You are invited to take part in a special adult religious education course at the Fellowship this Spring. Facilitated by Rev. Andrew, this new “Tapestry of Faith” curriculum will focus on the intersection of our financial lives with our religious, spiritual and community lives.
As Gail Forsythe-Vail, Director of Adult Programs for the Unitarian Universalist Association, asks, “How can we have a relationship with earning, spending, giving, and investing that is spiritually healthy and grounded in our deepest values? While money is a pervasive part of our day-to-day existence, it often receives little attention in our religious lives.” She explains, “This program helps participants understand how decisions and attitudes about money can be a more effective force for living lives of meaning and value, and for creating positive change in themselves, their congregations and groups, our society and the world.”
The sessions of “The Wi$dom Path: Money, Spirit and Life” will take place on Tuesday evenings, February 4th through April 22nd, in the UUFP Sanctuary from 7pm to 8:30pm. Session topics are as follows:
- Talking about Money
- The Meaning of Money in Our Lives
- Cultural Lessons about Money and Wealth
- The Many Meanings of Money
- Money and Society
- A Network of Mutuality
- Imagining a Transformed World
- Faithful Earning
- Faithful Spending
- Faithful Giving
- Faithful Investing
- Spiritual Practices in a Material World
Advanced registration is requested: the book for the program will be cheaper in a bulk order, and we are planning for child-care to be available. You may access the on-line registration form here.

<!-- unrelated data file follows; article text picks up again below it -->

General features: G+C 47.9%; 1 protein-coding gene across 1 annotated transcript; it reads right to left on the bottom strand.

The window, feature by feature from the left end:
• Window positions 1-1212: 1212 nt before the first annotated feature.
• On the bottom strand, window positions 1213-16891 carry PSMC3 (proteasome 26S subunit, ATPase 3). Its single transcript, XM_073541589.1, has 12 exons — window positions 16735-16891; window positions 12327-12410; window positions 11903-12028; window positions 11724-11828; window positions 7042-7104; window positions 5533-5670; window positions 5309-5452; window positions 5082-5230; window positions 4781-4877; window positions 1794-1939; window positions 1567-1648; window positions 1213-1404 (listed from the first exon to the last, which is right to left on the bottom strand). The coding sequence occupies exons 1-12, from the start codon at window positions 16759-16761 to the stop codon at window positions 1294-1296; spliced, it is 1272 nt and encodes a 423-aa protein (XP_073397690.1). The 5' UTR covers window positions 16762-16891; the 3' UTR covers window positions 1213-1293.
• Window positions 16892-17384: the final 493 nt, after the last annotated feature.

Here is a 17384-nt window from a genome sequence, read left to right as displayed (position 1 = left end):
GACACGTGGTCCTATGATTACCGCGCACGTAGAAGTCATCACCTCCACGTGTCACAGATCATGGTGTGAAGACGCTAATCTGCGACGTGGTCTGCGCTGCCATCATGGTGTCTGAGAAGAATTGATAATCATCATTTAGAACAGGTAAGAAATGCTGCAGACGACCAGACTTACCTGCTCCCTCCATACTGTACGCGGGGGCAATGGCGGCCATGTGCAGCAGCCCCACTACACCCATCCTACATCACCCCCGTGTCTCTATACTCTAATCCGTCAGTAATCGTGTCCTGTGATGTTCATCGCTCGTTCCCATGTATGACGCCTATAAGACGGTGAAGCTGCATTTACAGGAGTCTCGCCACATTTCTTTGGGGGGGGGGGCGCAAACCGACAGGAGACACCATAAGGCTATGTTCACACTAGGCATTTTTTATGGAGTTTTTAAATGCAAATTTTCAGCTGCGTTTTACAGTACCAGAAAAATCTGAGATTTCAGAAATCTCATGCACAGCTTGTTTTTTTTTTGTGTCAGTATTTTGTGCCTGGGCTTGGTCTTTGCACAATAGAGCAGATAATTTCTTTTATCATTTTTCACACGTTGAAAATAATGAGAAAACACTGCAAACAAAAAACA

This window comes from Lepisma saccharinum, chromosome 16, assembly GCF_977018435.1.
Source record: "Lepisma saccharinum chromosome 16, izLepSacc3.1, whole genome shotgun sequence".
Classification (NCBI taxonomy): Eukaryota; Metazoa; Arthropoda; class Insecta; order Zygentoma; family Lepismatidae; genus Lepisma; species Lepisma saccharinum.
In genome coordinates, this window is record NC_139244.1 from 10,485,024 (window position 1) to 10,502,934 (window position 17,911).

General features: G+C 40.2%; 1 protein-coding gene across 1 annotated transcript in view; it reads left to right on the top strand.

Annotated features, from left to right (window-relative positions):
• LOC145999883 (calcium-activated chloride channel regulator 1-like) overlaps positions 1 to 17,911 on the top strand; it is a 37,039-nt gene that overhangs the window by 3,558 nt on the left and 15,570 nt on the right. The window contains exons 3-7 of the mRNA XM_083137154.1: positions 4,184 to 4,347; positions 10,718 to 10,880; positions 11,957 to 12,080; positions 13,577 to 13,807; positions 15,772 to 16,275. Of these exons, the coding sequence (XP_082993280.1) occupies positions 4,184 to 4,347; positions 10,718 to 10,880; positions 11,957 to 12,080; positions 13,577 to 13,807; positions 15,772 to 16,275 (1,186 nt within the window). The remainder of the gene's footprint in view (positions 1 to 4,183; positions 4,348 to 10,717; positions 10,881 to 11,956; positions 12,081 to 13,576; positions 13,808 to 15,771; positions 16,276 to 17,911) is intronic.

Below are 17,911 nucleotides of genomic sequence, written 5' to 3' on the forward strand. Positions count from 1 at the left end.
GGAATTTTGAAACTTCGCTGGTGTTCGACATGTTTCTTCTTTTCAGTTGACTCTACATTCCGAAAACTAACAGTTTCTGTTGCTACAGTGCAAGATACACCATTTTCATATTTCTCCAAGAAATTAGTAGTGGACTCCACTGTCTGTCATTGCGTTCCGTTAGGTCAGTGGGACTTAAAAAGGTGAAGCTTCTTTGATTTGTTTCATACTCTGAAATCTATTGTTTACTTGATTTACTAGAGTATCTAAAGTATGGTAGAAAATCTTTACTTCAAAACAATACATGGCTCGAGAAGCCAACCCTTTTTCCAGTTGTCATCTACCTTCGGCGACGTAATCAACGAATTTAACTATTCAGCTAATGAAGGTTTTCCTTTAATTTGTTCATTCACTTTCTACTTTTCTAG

Please contact Rev. Andrew for further information about the course or how to register for it.
From the Preface to the program:
Money plays a role in nearly every aspect of our lives. For better or for worse, it connects us to one another. Depending on how we approach and understand it, our relationship with money can enhance or limit our ability to live our lives to the fullest. Over time, most of us dedicate a significant part of our lives to earning money.
We use significant energy planning and worrying about both the money we have and the money we don’t have. We agonize how to plan for the future and how to use money to support what we care most about. We use money to respond with compassion to events in the world, to advance causes we believe in, and to support justice-making efforts. We engage in — or avoid engaging in — money conversations with those close to us and with fellow travelers in the groups and communities of which we are a part.
It is not easy to talk about money because money is entangled with our sense of self, our wants and aspirations, and our challenges and disappointments. It has complicated social dimensions and dynamics.
In this program, participants join together to give this important aspect of our lives due attention in a religious community. The heart of this program is an exploration of the relationship between money and spiritual values, specifically our Unitarian Universalist values. As religious people, we have much to gain by making money part of an intentional, covenanted, and faithful conversation together.
Through the Wi$dom Path program, participants can come to know more fully their own hearts and their own stories and make explicit the values that undergird their financial practices. Participants’ investigation of money from many angles and perspectives opens the way for money to become less troublesome in day-to-day life and more useful as a practical, life-giving tool. Participants explore ways to make real, meaningful changes that bring their financial lives into better alignment with spiritual commitments and Unitarian Universalist values. They become better equipped to live into spiritual lives which are more full and are supported, rather than hindered, by financial realities and possibilities.
Talking about money in an intentional way, exploring this part of our lives in a faith community, invites participants to become more grounded, skilled, and powerful in negotiating financial challenges and changes, not only in their personal lives, but also in their work for economic health and justice in neighborhoods, communities, our nation, and our world.